DEAR ABBY: My husband and I argue more than I’d like. I am pretty easygoing and passive; he likes his feelings to be known. Over time I have become worn down, and my patience has worn thin.
We are starting to rebound from what I call “the year from hell.” His drinking and poor choices nearly put us on the street, and I was ready to walk. Things are starting to get better, but what we can’t seem to agree on is communication during the day.
Abby, I am on the phone for a living. I cannot stand being on it more than I must be. He calls or texts me up to 12 times a day. I can’t stand it. Even when I’m busy or give him a time certain when I will call him back, he beeps in before I have the chance.
I am now at the end of my rope. With all that I have dealt with, worked through and put up with, this is something I will not compromise on.
I feel it’s more than sufficient to talk on my way in to work, maybe check in around lunch, then on the way home. He feels that because I don’t feel the need to call or talk that much that I don’t love him. I can’t stand listening to the dead air or breathing because there is nothing to talk about. Am I being petty for letting this be the thing that will break us? – Talks too Much in Texas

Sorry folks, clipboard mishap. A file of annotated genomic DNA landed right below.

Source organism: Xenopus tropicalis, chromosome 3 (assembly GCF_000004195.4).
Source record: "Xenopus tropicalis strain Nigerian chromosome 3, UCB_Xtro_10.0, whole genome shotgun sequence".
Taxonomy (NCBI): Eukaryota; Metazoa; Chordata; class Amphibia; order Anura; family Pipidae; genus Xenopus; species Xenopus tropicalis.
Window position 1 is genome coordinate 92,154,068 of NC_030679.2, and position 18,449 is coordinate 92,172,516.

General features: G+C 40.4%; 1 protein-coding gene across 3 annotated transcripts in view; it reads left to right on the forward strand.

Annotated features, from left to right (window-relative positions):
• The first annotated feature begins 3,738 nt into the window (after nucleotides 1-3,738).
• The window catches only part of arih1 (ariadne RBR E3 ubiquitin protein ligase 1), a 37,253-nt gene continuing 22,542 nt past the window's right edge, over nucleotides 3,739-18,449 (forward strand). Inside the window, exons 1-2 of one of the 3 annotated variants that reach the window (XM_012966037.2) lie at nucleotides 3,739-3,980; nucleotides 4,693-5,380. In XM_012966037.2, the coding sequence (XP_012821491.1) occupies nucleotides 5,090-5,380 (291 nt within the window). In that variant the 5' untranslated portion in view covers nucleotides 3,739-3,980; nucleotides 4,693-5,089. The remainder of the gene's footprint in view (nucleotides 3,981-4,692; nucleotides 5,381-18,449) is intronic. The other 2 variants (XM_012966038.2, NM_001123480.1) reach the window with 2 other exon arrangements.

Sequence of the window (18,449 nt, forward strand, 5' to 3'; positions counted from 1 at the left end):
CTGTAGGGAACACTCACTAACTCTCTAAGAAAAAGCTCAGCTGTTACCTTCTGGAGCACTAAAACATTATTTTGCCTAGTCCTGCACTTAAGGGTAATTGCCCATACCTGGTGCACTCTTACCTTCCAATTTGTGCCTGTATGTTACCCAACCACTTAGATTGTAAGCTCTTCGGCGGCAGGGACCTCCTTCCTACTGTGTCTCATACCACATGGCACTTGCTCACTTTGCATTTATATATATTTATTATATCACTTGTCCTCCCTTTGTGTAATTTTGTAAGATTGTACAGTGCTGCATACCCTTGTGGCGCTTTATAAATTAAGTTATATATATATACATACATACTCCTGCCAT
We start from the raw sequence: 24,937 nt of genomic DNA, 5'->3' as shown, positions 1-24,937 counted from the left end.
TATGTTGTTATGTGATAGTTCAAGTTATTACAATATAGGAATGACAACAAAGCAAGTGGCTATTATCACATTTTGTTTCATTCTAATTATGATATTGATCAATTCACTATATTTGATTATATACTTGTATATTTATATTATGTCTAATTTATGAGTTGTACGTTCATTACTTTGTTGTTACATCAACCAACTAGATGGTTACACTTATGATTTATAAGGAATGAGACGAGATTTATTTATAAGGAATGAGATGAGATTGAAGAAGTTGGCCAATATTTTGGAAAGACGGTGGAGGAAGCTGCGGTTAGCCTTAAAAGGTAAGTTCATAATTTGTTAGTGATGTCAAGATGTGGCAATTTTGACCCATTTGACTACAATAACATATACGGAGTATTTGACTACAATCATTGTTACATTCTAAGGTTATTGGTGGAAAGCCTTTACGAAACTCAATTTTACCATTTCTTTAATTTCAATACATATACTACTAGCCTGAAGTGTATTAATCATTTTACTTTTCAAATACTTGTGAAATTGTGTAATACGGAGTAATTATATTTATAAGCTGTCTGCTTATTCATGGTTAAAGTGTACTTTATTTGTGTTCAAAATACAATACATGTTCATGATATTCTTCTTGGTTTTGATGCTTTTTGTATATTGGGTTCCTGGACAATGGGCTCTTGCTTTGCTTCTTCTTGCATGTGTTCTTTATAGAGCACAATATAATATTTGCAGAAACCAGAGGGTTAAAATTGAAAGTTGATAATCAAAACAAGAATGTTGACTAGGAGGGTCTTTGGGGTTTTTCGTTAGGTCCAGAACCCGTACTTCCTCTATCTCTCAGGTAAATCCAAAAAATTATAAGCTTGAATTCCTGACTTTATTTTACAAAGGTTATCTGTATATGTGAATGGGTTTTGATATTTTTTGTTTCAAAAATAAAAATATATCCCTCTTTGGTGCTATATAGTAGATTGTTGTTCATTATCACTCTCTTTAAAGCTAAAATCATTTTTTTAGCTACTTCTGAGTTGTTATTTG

DEAR TALKS TOO MUCH: If you want to save your marriage after everything you have been through, make the time for marriage counseling. What may destroy your marriage isn’t your husband’s talking; it’s his neediness, insecurity and insensitivity.
Frankly, what you have described strikes me as controlling rather than loving behavior. After the struggles you have described, you have already proven your love for him. Being at his beck and call during the workday should not be an additional requirement.
DEAR ABBY: My sister-in-law is extremely allergic to cats. We have six cats, but live 1,000 miles away from her. When her 8-year-old son comes to visit, he has a Ziploc bag full of clean clothes that he puts on before he goes home. The clothes he wore here are sealed up at the end of his trip to be washed.
I’m OK with this. But I need some advice for an upcoming big family holiday gathering. We have all been courteously asked to wash our clothes before coming, to vacuum our vehicles and to limit our contact with cats before arriving. Am I wrong to feel like it’s her problem, not ours? – Whose Problem is it
DEAR WHOSE PROBLEM: Yes, you are wrong. When a family member has a health problem that can be triggered by the others, it becomes everyone’s problem. If the steps needed to keep her safe are too much for you, stay home.
DEAR ABBY: Is it cheating to proofread your college-aged child’s final before he or she turns it in? – Wondering in Orange, Calif.
DEAR WONDERING: To read it? No. To correct it, yes.